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Environment post archive: Page 3
In the wake of the killing of Alton Sterling and officers Gerald, Garafalo and Jackson, I encountered some who lamented, “This is not who we are.” My response was simply, “This is exactly who we are.”
State Sen. Conrad Appel is an outspoken critic of trial lawyers. And yet he may be the legislature’s most prolific plaintiff.
But a wealthy businessman publicly undermining the civil justice system is not only hypocritical; it’s dangerous for our democracy and our environment.
When it comes to houses, is bigger always better? According to proponents of the tiny house movement In Louisiana, the answer might just be no.
The U.S. Chamber survey, which has been widely criticized for its sloppy and misleading methodology, has nothing to do with ensuring justice. Quite the opposite.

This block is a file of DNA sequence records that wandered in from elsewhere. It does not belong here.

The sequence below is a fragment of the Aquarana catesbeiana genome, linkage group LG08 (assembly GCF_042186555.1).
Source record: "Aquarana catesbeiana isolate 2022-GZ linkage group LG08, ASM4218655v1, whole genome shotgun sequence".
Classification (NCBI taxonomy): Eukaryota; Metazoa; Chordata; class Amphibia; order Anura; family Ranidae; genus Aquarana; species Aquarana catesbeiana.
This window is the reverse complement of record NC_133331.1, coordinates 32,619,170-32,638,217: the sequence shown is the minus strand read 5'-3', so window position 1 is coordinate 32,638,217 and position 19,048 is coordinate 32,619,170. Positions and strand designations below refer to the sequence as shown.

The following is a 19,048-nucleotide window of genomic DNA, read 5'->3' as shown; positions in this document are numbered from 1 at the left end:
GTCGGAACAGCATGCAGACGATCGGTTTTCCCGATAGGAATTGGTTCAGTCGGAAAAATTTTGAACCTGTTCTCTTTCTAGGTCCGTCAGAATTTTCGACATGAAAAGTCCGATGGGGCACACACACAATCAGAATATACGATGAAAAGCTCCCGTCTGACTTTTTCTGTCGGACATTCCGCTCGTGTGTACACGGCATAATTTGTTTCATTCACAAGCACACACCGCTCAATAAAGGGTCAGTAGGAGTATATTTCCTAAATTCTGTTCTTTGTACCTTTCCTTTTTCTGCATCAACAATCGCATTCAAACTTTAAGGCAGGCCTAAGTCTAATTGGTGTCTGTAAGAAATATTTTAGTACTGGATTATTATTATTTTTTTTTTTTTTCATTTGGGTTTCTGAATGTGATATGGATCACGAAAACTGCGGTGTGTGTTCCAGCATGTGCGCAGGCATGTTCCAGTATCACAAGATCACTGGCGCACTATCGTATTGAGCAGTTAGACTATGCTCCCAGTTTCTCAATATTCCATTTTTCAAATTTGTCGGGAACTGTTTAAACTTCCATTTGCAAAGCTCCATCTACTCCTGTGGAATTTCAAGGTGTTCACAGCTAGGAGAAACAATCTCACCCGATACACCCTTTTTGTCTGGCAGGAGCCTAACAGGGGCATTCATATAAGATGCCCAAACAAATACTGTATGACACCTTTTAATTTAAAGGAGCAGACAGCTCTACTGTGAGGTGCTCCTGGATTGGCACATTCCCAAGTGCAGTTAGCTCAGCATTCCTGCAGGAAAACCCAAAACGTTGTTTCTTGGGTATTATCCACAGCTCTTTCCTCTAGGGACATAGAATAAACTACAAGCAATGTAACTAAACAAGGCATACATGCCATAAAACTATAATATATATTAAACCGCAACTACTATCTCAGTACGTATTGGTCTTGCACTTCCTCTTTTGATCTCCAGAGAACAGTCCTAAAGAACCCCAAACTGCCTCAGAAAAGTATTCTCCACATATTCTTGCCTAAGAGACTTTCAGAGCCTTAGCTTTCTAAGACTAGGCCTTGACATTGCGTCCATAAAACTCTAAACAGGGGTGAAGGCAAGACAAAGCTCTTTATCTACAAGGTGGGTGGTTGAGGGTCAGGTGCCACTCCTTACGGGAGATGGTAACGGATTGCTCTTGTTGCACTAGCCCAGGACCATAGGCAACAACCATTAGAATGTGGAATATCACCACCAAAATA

Inflamed by plans for a new power plant, activists say that Lafayette’s publicly-owned power company is stuck in the 20th century.
One thing is for certain: Russel Honore does not mind telling you why he’s totally unimpressed, even if it means boot-stomping all over the self-aggrandizing talking points offered by city, county, and state elected officials on both sides of the political aisle.
The most devastating natural disaster in Texas history isn’t over yet.
In Louisiana, the oil and gas industry sells two products: Energy and fear.
There have been so many marches that I forget some of them until I look back through my iPhotos. From one of the early marches, I have a picture of an attendee holding a sign that read: “We can do this every weekend.”